4. Exercising Power and Influence

Rick was named to The NonProfit Times’ “Power and Influence Top 50” list in 2002, 2003, 2004, 2005 and 2006. He was regularly asked to testify on Capitol Hill, especially in the lead up to passage of the Pension Protection Act of 2006. He also frequently appeared on cable news and was often quoted in mainstream and nonprofit press.

5. Lifting Up Nonprofit Voices

Under Rick’s leadership in 2001, NCRP joined the Center for Effective Government and other allies in commissioning a first-of-its-kind survey of the nonprofit sectors’ needs and recommendations, and presented them in “The Nonprofit Agenda: Recommendations to President George W. Bush to Strengthen the Nonprofit Sector.” Rick also maintained a strong voice for a nonprofit sector actively engaged in civic and political activity, defending our right to engage in advocacy. In 2005, he spoke out strongly against a bill that would have restricted nonprofit advocacy rights, a bill that ultimately did not pass.

6. Demanding Greater Foundation Accountability

During his time at NCRP and as a prolific writer for Nonprofit Quarterly and other publications. Rick was always a voice for foundation accountability and openness. In 2004, NCRP released Standards for Foundation and Corporate Grantmaking, which urged foundations to be more forthcoming with information on grantmaking. The report laid out a vision for good grantmaking that encompassed many of the values that would later be included in Criteria for Philanthropy at its Best.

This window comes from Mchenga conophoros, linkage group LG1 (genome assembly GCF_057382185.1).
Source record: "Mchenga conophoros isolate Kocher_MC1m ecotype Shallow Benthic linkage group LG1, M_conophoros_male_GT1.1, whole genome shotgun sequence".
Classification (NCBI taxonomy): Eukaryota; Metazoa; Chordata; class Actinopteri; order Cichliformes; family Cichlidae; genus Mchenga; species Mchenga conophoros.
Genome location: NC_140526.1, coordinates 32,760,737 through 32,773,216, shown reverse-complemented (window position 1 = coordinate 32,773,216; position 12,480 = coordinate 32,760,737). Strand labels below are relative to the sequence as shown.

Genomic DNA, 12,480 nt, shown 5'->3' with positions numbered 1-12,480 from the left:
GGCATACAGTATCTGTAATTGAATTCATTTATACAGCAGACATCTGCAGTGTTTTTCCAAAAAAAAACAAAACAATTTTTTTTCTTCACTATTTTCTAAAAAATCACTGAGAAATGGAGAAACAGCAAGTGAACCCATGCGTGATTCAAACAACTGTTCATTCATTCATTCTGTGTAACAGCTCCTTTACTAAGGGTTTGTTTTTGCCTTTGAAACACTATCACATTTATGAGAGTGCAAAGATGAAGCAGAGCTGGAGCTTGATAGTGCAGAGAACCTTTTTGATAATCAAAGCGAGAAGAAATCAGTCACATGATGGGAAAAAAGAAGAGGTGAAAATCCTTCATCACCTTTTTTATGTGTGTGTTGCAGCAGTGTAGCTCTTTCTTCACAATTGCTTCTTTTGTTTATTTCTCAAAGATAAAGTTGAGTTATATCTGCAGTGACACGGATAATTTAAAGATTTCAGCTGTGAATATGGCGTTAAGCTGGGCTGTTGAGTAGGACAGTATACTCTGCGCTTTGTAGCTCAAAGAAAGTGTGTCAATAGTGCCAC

7. Sending Abramoff to Jail

Corrupt lobbyist Jack Abramoff went to jail in 2005, and Rick and the NCRP team helped send him there by exposing his abuse of the Capital Athletic Foundation. The foundation used only a pittance of its nearly $4 million in philanthropic grants and expenses for legitimate charities, essentially buying its philanthropic bona fides with tiny $500 grants to legitimate charities. These small grants camouflaged dubious grants to Abramoff-controlled charities and other clearly inappropriate expenditures such as international golfing trips for members of Congress, including Ohio’s Bob Ney. Ney’s committee jurisdiction happened to include oversight of Capitol Hill contracts of interest to Abramoff’s lobbying clients, who also happened to contribute to the Capital Athletic Foundation. See NCRP’s press release on Abramoff’s indictment.